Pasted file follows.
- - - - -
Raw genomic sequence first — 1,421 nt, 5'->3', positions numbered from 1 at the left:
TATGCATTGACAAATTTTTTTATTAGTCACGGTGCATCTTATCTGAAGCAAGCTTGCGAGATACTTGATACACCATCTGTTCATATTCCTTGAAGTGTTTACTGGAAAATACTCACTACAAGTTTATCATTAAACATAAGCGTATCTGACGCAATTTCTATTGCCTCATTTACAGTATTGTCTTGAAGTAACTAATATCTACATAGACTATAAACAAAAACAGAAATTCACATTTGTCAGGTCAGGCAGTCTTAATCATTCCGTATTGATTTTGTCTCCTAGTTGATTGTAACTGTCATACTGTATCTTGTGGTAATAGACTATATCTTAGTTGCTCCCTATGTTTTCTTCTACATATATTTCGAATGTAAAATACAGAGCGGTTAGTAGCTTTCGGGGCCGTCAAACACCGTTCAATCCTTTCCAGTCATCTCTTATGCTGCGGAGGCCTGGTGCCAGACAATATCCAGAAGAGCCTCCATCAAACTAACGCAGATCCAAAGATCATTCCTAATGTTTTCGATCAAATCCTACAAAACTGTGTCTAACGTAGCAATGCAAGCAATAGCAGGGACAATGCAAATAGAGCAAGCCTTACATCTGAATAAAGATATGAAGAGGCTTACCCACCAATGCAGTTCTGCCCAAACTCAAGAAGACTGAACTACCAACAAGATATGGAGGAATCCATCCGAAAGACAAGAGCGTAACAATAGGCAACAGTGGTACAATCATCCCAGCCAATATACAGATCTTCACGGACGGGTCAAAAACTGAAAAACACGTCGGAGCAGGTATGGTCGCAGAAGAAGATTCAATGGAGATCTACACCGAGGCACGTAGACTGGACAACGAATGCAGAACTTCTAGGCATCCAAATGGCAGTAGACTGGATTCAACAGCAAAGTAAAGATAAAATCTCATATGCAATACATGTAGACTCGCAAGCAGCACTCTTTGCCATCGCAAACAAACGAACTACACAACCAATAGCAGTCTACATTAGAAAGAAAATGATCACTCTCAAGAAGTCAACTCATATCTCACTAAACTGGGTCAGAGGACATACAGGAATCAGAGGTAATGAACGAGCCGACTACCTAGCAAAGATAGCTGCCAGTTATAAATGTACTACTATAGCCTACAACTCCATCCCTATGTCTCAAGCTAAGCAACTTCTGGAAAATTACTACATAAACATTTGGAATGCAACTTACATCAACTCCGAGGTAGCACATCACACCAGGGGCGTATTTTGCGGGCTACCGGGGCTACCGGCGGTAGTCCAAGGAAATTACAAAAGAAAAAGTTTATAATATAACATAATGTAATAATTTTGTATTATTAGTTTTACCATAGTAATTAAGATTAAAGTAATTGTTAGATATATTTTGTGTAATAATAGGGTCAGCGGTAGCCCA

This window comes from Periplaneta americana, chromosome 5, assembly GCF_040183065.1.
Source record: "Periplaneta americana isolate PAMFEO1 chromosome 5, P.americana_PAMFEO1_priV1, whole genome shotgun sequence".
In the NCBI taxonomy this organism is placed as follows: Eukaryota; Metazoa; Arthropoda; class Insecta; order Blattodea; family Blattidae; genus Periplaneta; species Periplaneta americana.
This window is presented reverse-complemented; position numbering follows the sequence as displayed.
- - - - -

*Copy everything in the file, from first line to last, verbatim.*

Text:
Raw genomic sequence first — 1,421 nt, 5'->3', positions numbered from 1 at the left:
TATGCATTGACAAATTTTTTTATTAGTCACGGTGCATCTTATCTGAAGCAAGCTTGCGAGATACTTGATACACCATCTGTTCATATTCCTTGAAGTGTTTACTGGAAAATACTCACTACAAGTTTATCATTAAACATAAGCGTATCTGACGCAATTTCTATTGCCTCATTTACAGTATTGTCTTGAAGTAACTAATATCTACATAGACTATAAACAAAAACAGAAATTCACATTTGTCAGGTCAGGCAGTCTTAATCATTCCGTATTGATTTTGTCTCCTAGTTGATTGTAACTGTCATACTGTATCTTGTGGTAATAGACTATATCTTAGTTGCTCCCTATGTTTTCTTCTACATATATTTCGAATGTAAAATACAGAGCGGTTAGTAGCTTTCGGGGCCGTCAAACACCGTTCAATCCTTTCCAGTCATCTCTTATGCTGCGGAGGCCTGGTGCCAGACAATATCCAGAAGAGCCTCCATCAAACTAACGCAGATCCAAAGATCATTCCTAATGTTTTCGATCAAATCCTACAAAACTGTGTCTAACGTAGCAATGCAAGCAATAGCAGGGACAATGCAAATAGAGCAAGCCTTACATCTGAATAAAGATATGAAGAGGCTTACCCACCAATGCAGTTCTGCCCAAACTCAAGAAGACTGAACTACCAACAAGATATGGAGGAATCCATCCGAAAGACAAGAGCGTAACAATAGGCAACAGTGGTACAATCATCCCAGCCAATATACAGATCTTCACGGACGGGTCAAAAACTGAAAAACACGTCGGAGCAGGTATGGTCGCAGAAGAAGATTCAATGGAGATCTACACCGAGGCACGTAGACTGGACAACGAATGCAGAACTTCTAGGCATCCAAATGGCAGTAGACTGGATTCAACAGCAAAGTAAAGATAAAATCTCATATGCAATACATGTAGACTCGCAAGCAGCACTCTTTGCCATCGCAAACAAACGAACTACACAACCAATAGCAGTCTACATTAGAAAGAAAATGATCACTCTCAAGAAGTCAACTCATATCTCACTAAACTGGGTCAGAGGACATACAGGAATCAGAGGTAATGAACGAGCCGACTACCTAGCAAAGATAGCTGCCAGTTATAAATGTACTACTATAGCCTACAACTCCATCCCTATGTCTCAAGCTAAGCAACTTCTGGAAAATTACTACATAAACATTTGGAATGCAACTTACATCAACTCCGAGGTAGCACATCACACCAGGGGCGTATTTTGCGGGCTACCGGGGCTACCGGCGGTAGTCCAAGGAAATTACAAAAGAAAAAGTTTATAATATAACATAATGTAATAATTTTGTATTATTAGTTTTACCATAGTAATTAAGATTAAAGTAATTGTTAGATATATTTTGTGTAATAATAGGGTCAGCGGTAGCCCA

This window comes from Periplaneta americana, chromosome 5, assembly GCF_040183065.1.
Source record: "Periplaneta americana isolate PAMFEO1 chromosome 5, P.americana_PAMFEO1_priV1, whole genome shotgun sequence".
In the NCBI taxonomy this organism is placed as follows: Eukaryota; Metazoa; Arthropoda; class Insecta; order Blattodea; family Blattidae; genus Periplaneta; species Periplaneta americana.
This window is presented reverse-complemented; position numbering follows the sequence as displayed.